Tanzania livestock development plan to boost dairy farmers’ incomes
July 24, 2016 Editor 0Small scale milk traders in Tanzania
Contributing nearly 30% of the livestock sector GDP, Tanzania’s dairy industry is one of the most important and fastest growing sectors in the country’s economy and it plays a key role in alleviating poverty and food insecurity.
A recent study analysed how dairy sector players are likely to benefit from interventions proposed in the Tanzania livestock modernization initiative (TLMI). A paper from the study, ‘Production and consumption responses to policy interventions in Tanzania’s dairy industry’, shows that the country’s dairy farmers and their families, consumers and other actors in the milk value chain will get significant economic and nutritional benefits from the implementation of the TLMI.
According to the author, Edgar Twine, a value chain economist working with the International Livestock Research Institute (ILRI) in Tanzania, the proposed measures will address milk supply constraints and significantly enhance the country’s dairy industry. Milk producers will gain more than one billion shillings (USD 500,000) annually from implementation of three key interventions— improved access to inputs, increase in the national dairy herd and better industry regulation. These measures will lead to an increase in milk supply, better milk prices for farmers and increased consumption of milk across the country.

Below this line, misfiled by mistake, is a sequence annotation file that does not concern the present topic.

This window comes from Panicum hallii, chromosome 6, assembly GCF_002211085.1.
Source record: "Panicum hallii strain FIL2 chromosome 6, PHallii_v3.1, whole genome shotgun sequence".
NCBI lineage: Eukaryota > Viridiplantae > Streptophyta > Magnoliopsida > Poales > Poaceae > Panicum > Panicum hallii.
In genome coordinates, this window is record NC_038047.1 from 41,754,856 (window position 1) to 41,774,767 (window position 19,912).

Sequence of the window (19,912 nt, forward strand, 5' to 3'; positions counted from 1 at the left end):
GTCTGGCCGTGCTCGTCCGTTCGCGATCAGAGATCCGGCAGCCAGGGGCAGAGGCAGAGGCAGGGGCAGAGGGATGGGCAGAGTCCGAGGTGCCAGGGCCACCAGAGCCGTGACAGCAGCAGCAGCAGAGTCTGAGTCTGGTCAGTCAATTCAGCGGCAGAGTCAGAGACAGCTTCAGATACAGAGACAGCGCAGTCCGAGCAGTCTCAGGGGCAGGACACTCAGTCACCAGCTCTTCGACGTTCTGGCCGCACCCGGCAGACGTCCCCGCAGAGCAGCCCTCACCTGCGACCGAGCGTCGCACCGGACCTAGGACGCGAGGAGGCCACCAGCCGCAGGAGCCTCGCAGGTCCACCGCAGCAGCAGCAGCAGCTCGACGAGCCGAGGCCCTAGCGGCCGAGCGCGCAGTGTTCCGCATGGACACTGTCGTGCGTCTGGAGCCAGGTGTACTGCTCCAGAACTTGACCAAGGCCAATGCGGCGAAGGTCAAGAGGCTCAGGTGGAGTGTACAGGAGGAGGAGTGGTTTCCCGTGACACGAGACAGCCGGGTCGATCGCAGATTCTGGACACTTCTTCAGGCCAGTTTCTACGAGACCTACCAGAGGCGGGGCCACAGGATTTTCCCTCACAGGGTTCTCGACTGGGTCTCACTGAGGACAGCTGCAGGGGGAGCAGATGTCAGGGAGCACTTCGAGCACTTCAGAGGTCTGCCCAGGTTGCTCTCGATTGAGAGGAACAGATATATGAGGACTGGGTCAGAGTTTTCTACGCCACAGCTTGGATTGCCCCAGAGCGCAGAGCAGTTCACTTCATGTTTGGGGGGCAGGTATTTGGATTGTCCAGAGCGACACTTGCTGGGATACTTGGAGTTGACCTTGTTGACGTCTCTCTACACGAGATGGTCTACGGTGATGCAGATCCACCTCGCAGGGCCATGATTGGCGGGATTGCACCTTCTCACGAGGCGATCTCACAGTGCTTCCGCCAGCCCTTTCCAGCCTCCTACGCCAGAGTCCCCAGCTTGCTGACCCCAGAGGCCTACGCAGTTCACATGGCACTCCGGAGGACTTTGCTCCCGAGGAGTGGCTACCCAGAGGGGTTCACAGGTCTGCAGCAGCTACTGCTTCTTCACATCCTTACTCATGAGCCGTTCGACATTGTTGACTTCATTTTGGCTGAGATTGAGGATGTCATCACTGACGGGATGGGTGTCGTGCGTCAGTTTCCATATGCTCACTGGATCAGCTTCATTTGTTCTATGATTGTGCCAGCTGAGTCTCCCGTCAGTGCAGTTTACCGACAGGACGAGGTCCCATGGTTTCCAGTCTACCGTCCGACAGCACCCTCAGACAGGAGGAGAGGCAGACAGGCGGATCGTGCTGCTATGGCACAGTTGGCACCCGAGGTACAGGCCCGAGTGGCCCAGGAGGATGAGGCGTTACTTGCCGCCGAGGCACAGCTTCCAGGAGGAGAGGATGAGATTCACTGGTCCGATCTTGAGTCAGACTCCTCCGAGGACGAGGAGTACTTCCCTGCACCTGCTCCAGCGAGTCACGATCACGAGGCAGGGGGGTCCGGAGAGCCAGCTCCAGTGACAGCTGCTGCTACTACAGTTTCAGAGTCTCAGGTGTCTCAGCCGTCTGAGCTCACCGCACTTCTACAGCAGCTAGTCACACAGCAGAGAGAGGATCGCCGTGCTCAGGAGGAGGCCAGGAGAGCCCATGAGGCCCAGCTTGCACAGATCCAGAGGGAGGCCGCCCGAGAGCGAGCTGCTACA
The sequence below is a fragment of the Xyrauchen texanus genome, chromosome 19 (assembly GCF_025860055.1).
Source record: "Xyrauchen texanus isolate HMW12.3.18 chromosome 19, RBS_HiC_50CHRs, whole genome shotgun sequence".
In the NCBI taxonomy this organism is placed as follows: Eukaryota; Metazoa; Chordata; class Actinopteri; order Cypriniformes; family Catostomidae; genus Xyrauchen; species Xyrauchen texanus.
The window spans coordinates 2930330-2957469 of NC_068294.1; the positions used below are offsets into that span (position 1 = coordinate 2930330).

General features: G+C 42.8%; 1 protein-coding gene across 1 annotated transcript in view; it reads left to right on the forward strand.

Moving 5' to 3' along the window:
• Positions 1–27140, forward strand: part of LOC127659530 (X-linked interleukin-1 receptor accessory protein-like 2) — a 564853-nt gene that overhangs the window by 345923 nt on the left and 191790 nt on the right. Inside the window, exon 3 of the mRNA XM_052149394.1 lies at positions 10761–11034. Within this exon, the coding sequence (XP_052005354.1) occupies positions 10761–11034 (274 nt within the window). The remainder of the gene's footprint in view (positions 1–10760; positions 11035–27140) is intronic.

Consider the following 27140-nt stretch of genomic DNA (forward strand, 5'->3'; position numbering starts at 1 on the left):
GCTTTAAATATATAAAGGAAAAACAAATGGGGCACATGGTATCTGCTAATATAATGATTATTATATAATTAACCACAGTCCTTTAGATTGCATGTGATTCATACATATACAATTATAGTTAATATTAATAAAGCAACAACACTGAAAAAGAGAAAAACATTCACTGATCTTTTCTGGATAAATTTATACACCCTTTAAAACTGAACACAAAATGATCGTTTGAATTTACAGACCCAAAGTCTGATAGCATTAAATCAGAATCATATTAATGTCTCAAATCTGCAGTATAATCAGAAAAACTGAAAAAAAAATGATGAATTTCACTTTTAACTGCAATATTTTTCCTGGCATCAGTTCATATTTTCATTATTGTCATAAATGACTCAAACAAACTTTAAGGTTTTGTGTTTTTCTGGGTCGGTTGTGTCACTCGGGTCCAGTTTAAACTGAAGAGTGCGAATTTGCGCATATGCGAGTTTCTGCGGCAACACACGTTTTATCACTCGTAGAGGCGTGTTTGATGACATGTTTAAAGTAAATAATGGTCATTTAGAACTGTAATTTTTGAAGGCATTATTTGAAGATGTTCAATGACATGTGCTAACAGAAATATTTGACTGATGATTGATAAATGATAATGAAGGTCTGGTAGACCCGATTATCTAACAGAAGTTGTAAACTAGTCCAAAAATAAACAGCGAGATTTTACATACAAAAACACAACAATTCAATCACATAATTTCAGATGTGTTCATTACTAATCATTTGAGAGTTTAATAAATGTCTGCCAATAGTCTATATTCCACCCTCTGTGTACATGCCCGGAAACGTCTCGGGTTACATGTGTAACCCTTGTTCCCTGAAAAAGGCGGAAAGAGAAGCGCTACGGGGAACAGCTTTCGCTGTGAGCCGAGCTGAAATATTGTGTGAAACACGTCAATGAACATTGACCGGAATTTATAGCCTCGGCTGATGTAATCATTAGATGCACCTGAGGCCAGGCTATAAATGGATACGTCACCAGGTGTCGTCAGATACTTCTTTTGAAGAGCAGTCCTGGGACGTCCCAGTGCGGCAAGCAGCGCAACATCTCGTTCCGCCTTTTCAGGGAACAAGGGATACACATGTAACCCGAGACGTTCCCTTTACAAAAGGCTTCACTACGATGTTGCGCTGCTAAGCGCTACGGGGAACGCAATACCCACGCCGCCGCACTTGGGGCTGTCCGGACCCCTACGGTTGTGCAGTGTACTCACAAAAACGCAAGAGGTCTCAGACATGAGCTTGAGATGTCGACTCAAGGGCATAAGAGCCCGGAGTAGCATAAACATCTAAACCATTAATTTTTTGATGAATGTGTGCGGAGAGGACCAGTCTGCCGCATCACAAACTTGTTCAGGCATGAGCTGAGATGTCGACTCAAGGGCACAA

The Tanzania government launched the livestock modernization initiative in 2015 with support from the Royal Danish Embassy and ILRI. The initiative seeks to harmonize dairy production with other government policies and programs such as the National Livestock Policy to improve the welfare of milk producers, consumers and other agents involved in the dairy value chain. Providing appropriate technologies, institutions and business models that encourage greater investment in the industry are key goals of the plan.
Using a basic partial equilibrium model that was simulated over a 14-year period, the paper provides information to enable setting of appropriate targets for growth of the industry. The author also gives details on how the interventions are expected to increase annual per capita milk consumption from the current 45 to 200 litres to meet the Food and Agriculture Organization of the United Nations’ recommendation for milk consumption in Tanzania. ‘If the simulated interventions are implemented simultaneously to a reasonable degree, says Twine, ‘per capita milk consumption will rise to the recommended level in about two decades.’
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